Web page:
Previously, while at Pfizer, Radabaugh and her team greatly improved the sensitivity of detection of nitrotyrosine, a marker of many pathological conditions resulting from oxidative/nitrative cell damage, by developing an on-line immunoaffinity SRM LC-MS/MS method. Optimization of the process parameters enabled detection of nitrotyrosine in the low picomolar levels. Coupling with an antibody column further improved the specificity of detection.
The assay was tested on a variety of biological fluids including urine, plasma, and cerebrospinal fluid, ensuring that the method is robust enough to support evaluation of nitric oxide-driven pathologies and their response to treatment.
Radabaugh’s most recent study optimized a system for quantification of peptides. In order to translate these studies into clinic-based diagnostics, the serum samples were spiked with a nonhuman synthetic peptide. These defined standard mixtures were used for optimization of liquid chromatography (LC) and MS parameters.
The team tested various separation parameters such as flow rates, peak shape, retention time, and delay-time volumes using several separation columns. The goal was to achieve the optimal separation using capillary flow rates as opposed to a more commonly used nanoflow. In the context of analyzing proteins by SRM, capillary flow has a number of advantages. This flow rate prevents issues of clogging when complex protein mixtures are used.
The column with the best outcomes was coupled with different ionization sources. The ion source is the first part of the mass spectrometer and is used to ionize the sample. Under the testing conditions, the Michrom Advance source demonstrated the strongest signal. As a whole, the system was able to uptake a larger amount of sample, making this a useful system for biomarker discovery, quantitation, and validation.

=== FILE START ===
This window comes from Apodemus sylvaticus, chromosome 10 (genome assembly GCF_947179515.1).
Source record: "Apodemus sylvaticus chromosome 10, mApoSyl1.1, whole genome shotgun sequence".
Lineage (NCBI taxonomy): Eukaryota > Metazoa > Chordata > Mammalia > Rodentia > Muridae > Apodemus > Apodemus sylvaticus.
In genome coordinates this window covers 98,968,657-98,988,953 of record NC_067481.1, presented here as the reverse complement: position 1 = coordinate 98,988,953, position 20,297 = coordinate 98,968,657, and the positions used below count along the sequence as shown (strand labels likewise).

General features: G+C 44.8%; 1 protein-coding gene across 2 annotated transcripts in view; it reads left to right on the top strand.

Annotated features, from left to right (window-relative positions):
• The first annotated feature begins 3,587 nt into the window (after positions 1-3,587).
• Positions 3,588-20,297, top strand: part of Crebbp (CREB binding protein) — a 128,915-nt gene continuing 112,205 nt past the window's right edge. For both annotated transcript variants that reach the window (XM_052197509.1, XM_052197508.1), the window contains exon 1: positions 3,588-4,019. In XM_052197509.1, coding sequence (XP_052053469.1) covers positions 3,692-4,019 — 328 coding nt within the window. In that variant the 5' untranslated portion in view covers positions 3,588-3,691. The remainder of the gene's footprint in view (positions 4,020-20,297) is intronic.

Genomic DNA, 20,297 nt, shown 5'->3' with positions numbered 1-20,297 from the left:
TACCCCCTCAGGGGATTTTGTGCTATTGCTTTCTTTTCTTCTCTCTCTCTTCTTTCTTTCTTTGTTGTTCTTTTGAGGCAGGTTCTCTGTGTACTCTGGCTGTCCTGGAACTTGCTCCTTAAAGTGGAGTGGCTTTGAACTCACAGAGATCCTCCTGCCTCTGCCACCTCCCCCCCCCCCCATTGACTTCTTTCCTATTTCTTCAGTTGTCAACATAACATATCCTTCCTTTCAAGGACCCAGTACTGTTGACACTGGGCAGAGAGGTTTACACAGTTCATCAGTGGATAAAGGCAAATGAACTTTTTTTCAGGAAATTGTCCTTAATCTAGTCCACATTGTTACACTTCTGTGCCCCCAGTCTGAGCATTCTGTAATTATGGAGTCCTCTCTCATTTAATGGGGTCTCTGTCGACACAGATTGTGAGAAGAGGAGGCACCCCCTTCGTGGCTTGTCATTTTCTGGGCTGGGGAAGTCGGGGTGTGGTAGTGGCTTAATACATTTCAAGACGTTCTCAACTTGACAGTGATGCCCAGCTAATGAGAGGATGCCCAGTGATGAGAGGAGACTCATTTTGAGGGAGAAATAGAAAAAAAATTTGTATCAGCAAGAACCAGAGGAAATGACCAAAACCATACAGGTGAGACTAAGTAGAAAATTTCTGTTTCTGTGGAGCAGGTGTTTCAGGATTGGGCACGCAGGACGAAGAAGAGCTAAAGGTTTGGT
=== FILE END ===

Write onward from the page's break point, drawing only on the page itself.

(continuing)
“The advantages of microflow includes the ability to load a larger sample and to achieve better separation,” said Tina Settineri, Ph.D., director, HPLC products, Eksigent division of AB Sciex.
“However, nanoflow provides the absolute best sensitivity for mass spectrometry, because the sample becomes highly concentrated. For added flexibility between nanoflow and microflow LC, nanoLC customers can effortlessly convert between nano- and microflow by interchanging the flow channels in our 2D nanoLC systems, such as the NanoLC-Ultra® 2Dplus system. Furthermore, Eksigent’s ekspert™ microLC 200 system enables two different flow-rate ranges.”
The most recent enhancement coupled the nanoflow liquid chromatography with high-performance mass spectrometry to achieve the best possible combination of high sensitivity and high acquisition speeds. This combination of hardware is essential to deal with samples of high complexity, such as serum or cellular digests.
“The key to increasing protein separation on the nanoLC was to increase the column length,” continued Dr. Settineri. “This in turn increased the separation time, and hence the time available for MS/MS acquisition, resulting in the most proteins identified utilizing just under 50 MS/MS scans per second. By going from a 15 cm column to a 30 cm column, we were able to increase the number of identified proteins by 20%, while keeping the identification errors to less than 1%.”
The company is exploring ways to further increase column length to 50 cm in order to extend coverage to a more complete proteome. The analysis was performed on the TripleTOF™5600 system, a top of the line hybrid quadrupole time of flight (TOF) mass spectrometer.
This instrument is a central piece of the proteomic technique that quantifies nearly all proteins in a sample in a single analysis. SWATH™ Acquisition does not simply detect a single precursor ion. Instead, it uses a certain predefined mass range to perform MS/MS acquisition. SWATH technique generates highly specific fragment ion data for all peptides within this mass range.
Resulting fragment ion chromatograms uniquely identify each peptide of interest, just like in SRM. The technique provides a complete quantitative profile of all proteins in the sample.